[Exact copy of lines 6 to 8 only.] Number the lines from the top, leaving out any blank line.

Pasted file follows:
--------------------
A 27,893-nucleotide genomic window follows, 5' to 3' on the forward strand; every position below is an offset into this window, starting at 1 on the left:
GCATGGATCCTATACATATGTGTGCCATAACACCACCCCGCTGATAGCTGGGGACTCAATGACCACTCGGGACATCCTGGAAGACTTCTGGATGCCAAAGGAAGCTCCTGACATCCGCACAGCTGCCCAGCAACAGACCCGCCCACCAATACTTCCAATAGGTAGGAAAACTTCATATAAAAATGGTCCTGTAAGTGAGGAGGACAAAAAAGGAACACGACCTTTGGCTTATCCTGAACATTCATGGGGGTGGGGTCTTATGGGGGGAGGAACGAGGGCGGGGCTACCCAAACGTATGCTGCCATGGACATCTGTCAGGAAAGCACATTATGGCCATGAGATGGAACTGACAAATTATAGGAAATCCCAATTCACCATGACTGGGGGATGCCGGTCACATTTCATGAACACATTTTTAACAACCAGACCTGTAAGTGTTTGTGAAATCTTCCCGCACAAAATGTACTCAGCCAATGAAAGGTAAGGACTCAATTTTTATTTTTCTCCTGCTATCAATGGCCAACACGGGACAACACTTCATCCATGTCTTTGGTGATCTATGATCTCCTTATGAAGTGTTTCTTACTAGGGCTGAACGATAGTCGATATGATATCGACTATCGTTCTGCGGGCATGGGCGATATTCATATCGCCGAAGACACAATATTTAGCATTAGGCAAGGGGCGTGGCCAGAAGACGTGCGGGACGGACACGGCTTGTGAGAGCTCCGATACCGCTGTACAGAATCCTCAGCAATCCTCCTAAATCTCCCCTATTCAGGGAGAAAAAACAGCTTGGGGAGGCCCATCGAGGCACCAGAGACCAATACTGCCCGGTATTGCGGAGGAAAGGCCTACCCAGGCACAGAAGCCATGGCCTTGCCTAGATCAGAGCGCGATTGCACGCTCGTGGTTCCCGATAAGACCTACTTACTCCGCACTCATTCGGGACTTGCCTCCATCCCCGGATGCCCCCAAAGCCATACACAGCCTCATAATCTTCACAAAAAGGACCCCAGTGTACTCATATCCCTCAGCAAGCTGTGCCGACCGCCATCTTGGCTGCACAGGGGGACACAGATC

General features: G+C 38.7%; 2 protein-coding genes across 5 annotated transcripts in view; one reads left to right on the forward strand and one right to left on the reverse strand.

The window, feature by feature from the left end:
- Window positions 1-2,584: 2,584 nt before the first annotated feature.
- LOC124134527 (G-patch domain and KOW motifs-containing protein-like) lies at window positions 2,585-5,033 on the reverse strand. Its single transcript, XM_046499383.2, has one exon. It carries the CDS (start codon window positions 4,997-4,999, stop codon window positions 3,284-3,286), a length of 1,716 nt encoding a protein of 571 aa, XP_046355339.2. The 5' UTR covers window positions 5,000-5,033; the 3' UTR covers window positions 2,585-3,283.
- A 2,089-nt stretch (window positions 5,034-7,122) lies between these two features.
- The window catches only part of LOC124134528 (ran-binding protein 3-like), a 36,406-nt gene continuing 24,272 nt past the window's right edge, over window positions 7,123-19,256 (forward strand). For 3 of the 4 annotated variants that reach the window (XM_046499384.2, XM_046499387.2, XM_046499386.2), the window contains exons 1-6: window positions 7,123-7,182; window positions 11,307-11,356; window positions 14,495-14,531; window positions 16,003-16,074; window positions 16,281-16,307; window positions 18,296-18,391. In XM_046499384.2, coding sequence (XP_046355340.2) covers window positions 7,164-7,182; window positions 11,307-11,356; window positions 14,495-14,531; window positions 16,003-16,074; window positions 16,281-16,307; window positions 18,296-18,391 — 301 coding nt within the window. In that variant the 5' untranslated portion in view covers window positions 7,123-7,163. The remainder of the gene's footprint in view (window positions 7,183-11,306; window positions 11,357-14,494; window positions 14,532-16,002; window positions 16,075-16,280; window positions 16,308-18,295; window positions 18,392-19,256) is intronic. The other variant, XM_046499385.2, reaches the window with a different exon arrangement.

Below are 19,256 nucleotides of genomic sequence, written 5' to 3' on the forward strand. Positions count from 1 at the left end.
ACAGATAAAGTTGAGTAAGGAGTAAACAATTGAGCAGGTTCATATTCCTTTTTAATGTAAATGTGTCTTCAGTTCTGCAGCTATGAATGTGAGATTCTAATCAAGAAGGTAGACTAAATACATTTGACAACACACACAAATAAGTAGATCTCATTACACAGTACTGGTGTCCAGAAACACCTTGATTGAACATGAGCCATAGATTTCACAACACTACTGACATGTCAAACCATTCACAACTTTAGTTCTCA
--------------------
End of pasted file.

- LOC124134527 (G-patch domain and KOW motifs-containing protein-like) lies at window positions 2,585-5,033 on the reverse strand. Its single transcript, XM_046499383.2, has one exon. It carries the CDS (start codon window positions 4,997-4,999, stop codon window positions 3,284-3,286), a length of 1,716 nt encoding a protein of 571 aa, XP_046355339.2. The 5' UTR covers window positions 5,000-5,033; the 3' UTR covers window positions 2,585-3,283.
- A 2,089-nt stretch (window positions 5,034-7,122) lies between these two features.
- The window catches only part of LOC124134528 (ran-binding protein 3-like), a 36,406-nt gene continuing 24,272 nt past the window's right edge, over window positions 7,123-19,256 (forward strand). For 3 of the 4 annotated variants that reach the window (XM_046499384.2, XM_046499387.2, XM_046499386.2), the window contains exons 1-6: window positions 7,123-7,182; window positions 11,307-11,356; window positions 14,495-14,531; window positions 16,003-16,074; window positions 16,281-16,307; window positions 18,296-18,391. In XM_046499384.2, coding sequence (XP_046355340.2) covers window positions 7,164-7,182; window positions 11,307-11,356; window positions 14,495-14,531; window positions 16,003-16,074; window positions 16,281-16,307; window positions 18,296-18,391 — 301 coding nt within the window. In that variant the 5' untranslated portion in view covers window positions 7,123-7,163. The remainder of the gene's footprint in view (window positions 7,183-11,306; window positions 11,357-14,494; window positions 14,532-16,002; window positions 16,075-16,280; window positions 16,308-18,295; window positions 18,392-19,256) is intronic. The other variant, XM_046499385.2, reaches the window with a different exon arrangement.